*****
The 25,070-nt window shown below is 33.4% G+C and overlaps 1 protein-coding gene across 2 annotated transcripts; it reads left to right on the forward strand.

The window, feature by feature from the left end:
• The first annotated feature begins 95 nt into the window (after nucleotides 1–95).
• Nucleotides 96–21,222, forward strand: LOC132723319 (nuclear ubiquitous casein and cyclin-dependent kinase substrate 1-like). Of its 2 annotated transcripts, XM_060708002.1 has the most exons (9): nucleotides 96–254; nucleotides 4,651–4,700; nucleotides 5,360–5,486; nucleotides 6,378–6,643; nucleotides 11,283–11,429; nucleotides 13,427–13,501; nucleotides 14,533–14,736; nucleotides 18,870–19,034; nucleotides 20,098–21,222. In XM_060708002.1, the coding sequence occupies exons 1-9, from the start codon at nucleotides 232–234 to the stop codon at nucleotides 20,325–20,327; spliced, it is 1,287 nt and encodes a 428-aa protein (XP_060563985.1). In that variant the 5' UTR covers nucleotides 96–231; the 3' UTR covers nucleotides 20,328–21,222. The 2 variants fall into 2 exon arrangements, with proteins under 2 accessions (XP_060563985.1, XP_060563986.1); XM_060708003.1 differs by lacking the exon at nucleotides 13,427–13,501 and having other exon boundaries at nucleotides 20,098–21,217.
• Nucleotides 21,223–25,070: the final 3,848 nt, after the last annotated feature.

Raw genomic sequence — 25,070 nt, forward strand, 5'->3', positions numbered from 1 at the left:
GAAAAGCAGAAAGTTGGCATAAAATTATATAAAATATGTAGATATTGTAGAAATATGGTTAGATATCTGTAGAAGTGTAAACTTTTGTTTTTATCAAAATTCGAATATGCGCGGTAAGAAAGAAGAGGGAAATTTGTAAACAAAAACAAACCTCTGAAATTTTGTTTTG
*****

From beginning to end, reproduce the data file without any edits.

The 25,070-nt window shown below is 33.4% G+C and overlaps 1 protein-coding gene across 2 annotated transcripts; it reads left to right on the forward strand.

The window, feature by feature from the left end:
• The first annotated feature begins 95 nt into the window (after nucleotides 1–95).
• Nucleotides 96–21,222, forward strand: LOC132723319 (nuclear ubiquitous casein and cyclin-dependent kinase substrate 1-like). Of its 2 annotated transcripts, XM_060708002.1 has the most exons (9): nucleotides 96–254; nucleotides 4,651–4,700; nucleotides 5,360–5,486; nucleotides 6,378–6,643; nucleotides 11,283–11,429; nucleotides 13,427–13,501; nucleotides 14,533–14,736; nucleotides 18,870–19,034; nucleotides 20,098–21,222. In XM_060708002.1, the coding sequence occupies exons 1-9, from the start codon at nucleotides 232–234 to the stop codon at nucleotides 20,325–20,327; spliced, it is 1,287 nt and encodes a 428-aa protein (XP_060563985.1). In that variant the 5' UTR covers nucleotides 96–231; the 3' UTR covers nucleotides 20,328–21,222. The 2 variants fall into 2 exon arrangements, with proteins under 2 accessions (XP_060563985.1, XP_060563986.1); XM_060708003.1 differs by lacking the exon at nucleotides 13,427–13,501 and having other exon boundaries at nucleotides 20,098–21,217.
• Nucleotides 21,223–25,070: the final 3,848 nt, after the last annotated feature.

Raw genomic sequence — 25,070 nt, forward strand, 5'->3', positions numbered from 1 at the left:
GAAAAGCAGAAAGTTGGCATAAAATTATATAAAATATGTAGATATTGTAGAAATATGGTTAGATATCTGTAGAAGTGTAAACTTTTGTTTTTATCAAAATTCGAATATGCGCGGTAAGAAAGAAGAGGGAAATTTGTAAACAAAAACAAACCTCTGAAATTTTGTTTTG